It's likely that readers who have watched many of Alfred Hitchcock's films can't help but have noticed how frequently he depicts fetishism, sadism, and voyeurism. Because Hitchcock was a reclusive man and a guarded interview subject, almost everyone who writes about him turns to his work for insight into his life. These writers generally conclude that the director himself was possessed by the very pathologies that resound in his movies.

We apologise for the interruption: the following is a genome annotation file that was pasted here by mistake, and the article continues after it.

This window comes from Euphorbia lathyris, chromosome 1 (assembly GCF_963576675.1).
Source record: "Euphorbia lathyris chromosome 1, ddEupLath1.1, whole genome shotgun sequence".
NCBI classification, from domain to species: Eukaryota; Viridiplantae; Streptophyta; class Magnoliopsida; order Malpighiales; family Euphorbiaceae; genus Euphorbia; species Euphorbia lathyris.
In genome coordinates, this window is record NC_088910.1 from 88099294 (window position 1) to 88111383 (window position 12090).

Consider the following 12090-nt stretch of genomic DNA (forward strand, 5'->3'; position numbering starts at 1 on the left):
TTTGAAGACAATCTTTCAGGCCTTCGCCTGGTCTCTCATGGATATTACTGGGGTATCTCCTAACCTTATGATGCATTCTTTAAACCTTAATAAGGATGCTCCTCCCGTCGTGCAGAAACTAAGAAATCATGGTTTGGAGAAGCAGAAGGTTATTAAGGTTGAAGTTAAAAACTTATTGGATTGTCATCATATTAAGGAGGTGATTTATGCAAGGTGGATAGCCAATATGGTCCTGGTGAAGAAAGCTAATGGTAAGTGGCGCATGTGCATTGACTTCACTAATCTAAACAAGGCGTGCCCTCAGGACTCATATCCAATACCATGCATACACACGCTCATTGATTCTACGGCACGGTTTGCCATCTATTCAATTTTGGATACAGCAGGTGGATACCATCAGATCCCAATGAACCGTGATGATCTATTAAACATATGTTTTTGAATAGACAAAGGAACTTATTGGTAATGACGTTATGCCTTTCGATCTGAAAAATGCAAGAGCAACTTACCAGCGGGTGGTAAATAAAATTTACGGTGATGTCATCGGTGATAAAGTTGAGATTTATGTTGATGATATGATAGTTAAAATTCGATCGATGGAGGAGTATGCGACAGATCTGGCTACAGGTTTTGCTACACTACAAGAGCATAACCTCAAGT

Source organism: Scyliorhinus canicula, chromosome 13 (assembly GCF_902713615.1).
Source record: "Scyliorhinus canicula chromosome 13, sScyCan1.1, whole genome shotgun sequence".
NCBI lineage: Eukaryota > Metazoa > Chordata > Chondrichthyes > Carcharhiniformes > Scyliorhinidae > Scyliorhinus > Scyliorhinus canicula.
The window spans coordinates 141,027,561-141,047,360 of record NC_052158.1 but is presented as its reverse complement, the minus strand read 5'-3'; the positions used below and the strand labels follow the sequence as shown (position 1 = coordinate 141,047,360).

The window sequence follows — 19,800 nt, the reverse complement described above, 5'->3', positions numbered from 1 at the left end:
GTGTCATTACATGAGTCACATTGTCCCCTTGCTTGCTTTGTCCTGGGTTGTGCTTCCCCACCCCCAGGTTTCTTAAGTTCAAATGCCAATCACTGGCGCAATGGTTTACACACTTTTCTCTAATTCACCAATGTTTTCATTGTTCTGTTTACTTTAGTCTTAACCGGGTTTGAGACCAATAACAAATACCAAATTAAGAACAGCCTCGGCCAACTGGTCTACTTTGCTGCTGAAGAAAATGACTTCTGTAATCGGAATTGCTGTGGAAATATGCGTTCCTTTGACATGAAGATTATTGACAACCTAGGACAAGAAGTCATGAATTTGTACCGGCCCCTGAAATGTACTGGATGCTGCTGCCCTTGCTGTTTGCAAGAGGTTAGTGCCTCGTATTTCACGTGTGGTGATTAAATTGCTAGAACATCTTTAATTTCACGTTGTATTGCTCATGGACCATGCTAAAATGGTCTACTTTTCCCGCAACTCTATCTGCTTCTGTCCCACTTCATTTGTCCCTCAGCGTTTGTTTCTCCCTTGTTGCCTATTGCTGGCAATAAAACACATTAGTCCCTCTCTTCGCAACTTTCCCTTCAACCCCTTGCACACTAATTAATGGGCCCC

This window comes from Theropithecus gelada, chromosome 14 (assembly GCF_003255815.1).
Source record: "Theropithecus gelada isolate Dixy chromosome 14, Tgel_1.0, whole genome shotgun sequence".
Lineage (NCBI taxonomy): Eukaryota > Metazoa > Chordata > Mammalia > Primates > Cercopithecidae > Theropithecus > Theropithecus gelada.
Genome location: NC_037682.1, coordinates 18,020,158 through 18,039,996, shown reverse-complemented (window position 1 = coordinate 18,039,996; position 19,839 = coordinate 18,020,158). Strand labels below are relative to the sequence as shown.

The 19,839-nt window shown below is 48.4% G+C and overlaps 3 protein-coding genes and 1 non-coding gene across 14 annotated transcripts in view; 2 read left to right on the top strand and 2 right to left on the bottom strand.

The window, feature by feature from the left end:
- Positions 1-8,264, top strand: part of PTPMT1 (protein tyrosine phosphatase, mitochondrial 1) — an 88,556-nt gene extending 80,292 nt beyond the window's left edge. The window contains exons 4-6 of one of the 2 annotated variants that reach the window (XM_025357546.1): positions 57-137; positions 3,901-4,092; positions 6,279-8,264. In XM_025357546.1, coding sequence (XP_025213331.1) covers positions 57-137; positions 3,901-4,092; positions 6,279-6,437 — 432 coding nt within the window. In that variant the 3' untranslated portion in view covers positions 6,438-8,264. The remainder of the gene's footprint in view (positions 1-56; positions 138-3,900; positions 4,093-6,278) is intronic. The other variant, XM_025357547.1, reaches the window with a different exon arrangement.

But John Russell Taylor didn't have to go that route. He wrote this biography with the participation and blessings of the man himself. In Hitch, Taylor admits that his subject often projects his fantasies onto the screen. He also provides a good deal of insight into Hitchcock's domineering, obsessively courteous demeanor. But the focus here is on the details of Hitchcock's life, the preparation and production of his movies, and his relationships with the countless cinematic luminaries who worked with him, including Ingrid Bergman, Cary Grant, Grace Kelly, and James Stewart. --Raphael Shargel [via]